Ryan Nakashima, an AP writer, called out the "intelligent caching" feature and noted that "Nguyen demonstrated to the AP a working model of an application the company had developed for Apple's iPhone, which is not available to the public, allowing users to buy the right to stream songs from a digital locker for an unlimited time on their iPhones for just 10 cents each."
A Hulu for Music Videos?
The whole Apple-Lala discussion also plays out against a backdrop where several other online music solutions—such as imeem, which was acquired to complement MySpace—have been sold at discounted prices, while others are just emerging.
Vevo.com is an example of a company that is emerging. This joint venture between YouTube and Universal Music Group is set to launch on December 8. The site has been posting short excerpts of YouTube videos that lead to clues for what Vevo is, including one blog post today that touted Vevo's Go Show.
"Imagine you’re trying on some new kicks," the blog post reads, "and all of a sudden one of your favorite musicians walks in with a DJ in tow and rocks the house like it was Madison Square Garden. Well that’s what happened when Wyclef Jean rolled up to a Timberland store in downtown Manhattan and played an impromptu performance. Oh and guess who was there to film it. We’re calling this a Vevo Go Show—expect many more of these."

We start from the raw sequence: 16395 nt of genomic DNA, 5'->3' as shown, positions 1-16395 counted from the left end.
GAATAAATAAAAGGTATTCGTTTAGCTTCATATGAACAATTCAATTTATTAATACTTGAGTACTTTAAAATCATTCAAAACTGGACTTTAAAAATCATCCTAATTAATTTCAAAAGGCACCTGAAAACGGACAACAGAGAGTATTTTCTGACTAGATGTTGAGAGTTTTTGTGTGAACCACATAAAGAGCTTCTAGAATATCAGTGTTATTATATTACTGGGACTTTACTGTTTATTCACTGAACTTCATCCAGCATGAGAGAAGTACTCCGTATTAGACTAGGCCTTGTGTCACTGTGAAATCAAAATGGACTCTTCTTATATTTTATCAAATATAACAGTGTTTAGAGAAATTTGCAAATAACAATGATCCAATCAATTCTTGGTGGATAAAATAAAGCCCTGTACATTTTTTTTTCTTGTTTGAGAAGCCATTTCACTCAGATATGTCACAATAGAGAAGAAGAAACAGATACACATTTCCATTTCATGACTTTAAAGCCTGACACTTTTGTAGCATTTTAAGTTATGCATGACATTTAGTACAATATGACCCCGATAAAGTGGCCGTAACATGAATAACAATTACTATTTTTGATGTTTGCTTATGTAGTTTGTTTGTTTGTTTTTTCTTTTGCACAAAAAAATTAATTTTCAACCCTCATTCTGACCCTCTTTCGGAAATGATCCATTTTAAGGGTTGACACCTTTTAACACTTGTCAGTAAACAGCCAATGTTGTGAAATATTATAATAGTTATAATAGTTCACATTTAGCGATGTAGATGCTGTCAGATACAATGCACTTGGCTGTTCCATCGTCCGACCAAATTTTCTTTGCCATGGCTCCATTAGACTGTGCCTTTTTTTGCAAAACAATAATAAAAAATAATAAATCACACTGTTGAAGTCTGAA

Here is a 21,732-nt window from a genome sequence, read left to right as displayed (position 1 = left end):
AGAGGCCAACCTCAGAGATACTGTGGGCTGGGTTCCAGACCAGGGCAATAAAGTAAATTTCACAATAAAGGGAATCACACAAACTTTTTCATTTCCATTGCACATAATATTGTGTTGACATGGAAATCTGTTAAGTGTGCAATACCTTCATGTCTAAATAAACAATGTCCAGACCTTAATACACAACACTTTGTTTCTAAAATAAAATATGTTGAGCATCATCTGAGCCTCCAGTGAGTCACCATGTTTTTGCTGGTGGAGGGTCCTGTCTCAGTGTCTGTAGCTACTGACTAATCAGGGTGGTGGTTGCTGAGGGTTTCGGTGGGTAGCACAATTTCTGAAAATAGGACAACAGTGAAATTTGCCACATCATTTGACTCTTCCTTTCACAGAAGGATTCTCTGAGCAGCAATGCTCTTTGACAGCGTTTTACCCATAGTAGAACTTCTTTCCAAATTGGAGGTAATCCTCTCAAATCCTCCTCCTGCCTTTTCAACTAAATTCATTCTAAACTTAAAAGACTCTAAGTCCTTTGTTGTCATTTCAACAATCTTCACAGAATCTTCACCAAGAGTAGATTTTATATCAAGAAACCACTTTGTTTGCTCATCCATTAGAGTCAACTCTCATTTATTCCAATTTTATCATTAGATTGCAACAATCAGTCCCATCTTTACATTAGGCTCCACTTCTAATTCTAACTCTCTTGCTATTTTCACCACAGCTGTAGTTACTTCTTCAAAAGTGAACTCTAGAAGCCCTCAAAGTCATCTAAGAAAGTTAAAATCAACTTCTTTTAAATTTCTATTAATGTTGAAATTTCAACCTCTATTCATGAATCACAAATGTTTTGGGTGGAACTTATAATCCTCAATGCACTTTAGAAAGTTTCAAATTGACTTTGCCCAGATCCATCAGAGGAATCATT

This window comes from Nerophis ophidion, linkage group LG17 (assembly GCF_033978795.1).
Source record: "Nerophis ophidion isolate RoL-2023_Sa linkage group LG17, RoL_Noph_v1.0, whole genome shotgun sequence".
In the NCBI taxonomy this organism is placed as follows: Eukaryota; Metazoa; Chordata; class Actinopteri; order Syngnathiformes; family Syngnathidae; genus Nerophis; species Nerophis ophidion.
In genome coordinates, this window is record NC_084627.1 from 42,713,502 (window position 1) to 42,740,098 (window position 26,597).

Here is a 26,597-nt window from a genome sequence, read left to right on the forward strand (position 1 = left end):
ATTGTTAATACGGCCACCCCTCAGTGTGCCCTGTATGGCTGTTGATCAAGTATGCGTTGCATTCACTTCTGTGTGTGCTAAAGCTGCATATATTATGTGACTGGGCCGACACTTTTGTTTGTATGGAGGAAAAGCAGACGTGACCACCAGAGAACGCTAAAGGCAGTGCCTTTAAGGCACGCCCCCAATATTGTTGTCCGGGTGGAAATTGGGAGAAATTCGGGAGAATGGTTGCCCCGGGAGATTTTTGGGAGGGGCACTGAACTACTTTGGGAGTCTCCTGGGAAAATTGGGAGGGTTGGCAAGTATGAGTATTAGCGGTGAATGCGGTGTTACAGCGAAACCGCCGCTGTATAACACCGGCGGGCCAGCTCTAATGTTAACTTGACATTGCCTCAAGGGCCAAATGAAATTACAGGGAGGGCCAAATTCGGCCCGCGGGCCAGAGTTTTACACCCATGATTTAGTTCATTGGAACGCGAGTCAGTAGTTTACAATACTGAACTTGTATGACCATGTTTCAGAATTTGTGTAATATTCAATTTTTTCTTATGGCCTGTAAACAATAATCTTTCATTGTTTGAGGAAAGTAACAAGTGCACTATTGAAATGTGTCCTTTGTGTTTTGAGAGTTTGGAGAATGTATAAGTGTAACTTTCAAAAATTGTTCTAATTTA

"The rationale is to help make Vevo a place that brands feel more comfortable," Rio Caraeff, Executive VP of Universal’s eLabs, said in a recent interview."Ultimately we think it will increase in effect the CPMs and drive more revenue to YouTube and more revenue to the music business than they can have today."
One thing that is, as of yet, uncertain, is whether Universal can attract other music labels, some of which have shied away from YouTube based on either financial or quality concerns. Universal had hoped to have all four major music firms on board before launching Vevo. Sony signed on for an ownership stake, and EMI announced Monday morning that videos from its artists would be available, leaving Warner Music Group as the lone holdout.
[Update: Lala.com's sale price was initially thought to be quite low, given Warner Music Group's recent write-down of more than half of its initial $20 million investemnt. Turns out the price was a bit higher than anticipated; more details are available at Tim Siglin's BitOfTech blog.]